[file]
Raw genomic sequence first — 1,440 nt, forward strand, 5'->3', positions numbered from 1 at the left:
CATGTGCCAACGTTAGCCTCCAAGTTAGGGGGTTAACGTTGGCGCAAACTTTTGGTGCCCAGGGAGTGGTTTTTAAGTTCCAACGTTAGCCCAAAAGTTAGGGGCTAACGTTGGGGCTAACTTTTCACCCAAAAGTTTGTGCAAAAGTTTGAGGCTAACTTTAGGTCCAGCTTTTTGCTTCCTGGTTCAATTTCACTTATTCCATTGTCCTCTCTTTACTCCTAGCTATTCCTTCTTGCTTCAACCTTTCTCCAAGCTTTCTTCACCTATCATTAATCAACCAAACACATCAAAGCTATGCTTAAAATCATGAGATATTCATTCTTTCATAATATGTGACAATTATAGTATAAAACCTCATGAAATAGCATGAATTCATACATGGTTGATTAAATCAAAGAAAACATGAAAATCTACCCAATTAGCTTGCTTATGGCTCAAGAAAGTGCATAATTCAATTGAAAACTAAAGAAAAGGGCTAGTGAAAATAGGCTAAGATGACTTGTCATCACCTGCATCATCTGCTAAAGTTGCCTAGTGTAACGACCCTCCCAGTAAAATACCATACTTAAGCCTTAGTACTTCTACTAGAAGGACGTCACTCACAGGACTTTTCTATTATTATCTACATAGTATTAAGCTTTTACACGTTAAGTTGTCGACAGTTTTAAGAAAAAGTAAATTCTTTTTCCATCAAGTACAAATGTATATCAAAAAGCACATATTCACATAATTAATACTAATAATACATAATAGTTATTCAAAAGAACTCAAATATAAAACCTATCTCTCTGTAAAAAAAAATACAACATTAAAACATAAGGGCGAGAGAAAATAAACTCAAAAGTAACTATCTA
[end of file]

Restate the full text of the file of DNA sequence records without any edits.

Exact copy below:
Raw genomic sequence first — 1,440 nt, forward strand, 5'->3', positions numbered from 1 at the left:
CATGTGCCAACGTTAGCCTCCAAGTTAGGGGGTTAACGTTGGCGCAAACTTTTGGTGCCCAGGGAGTGGTTTTTAAGTTCCAACGTTAGCCCAAAAGTTAGGGGCTAACGTTGGGGCTAACTTTTCACCCAAAAGTTTGTGCAAAAGTTTGAGGCTAACTTTAGGTCCAGCTTTTTGCTTCCTGGTTCAATTTCACTTATTCCATTGTCCTCTCTTTACTCCTAGCTATTCCTTCTTGCTTCAACCTTTCTCCAAGCTTTCTTCACCTATCATTAATCAACCAAACACATCAAAGCTATGCTTAAAATCATGAGATATTCATTCTTTCATAATATGTGACAATTATAGTATAAAACCTCATGAAATAGCATGAATTCATACATGGTTGATTAAATCAAAGAAAACATGAAAATCTACCCAATTAGCTTGCTTATGGCTCAAGAAAGTGCATAATTCAATTGAAAACTAAAGAAAAGGGCTAGTGAAAATAGGCTAAGATGACTTGTCATCACCTGCATCATCTGCTAAAGTTGCCTAGTGTAACGACCCTCCCAGTAAAATACCATACTTAAGCCTTAGTACTTCTACTAGAAGGACGTCACTCACAGGACTTTTCTATTATTATCTACATAGTATTAAGCTTTTACACGTTAAGTTGTCGACAGTTTTAAGAAAAAGTAAATTCTTTTTCCATCAAGTACAAATGTATATCAAAAAGCACATATTCACATAATTAATACTAATAATACATAATAGTTATTCAAAAGAACTCAAATATAAAACCTATCTCTCTGTAAAAAAAAATACAACATTAAAACATAAGGGCGAGAGAAAATAAACTCAAAAGTAACTATCTA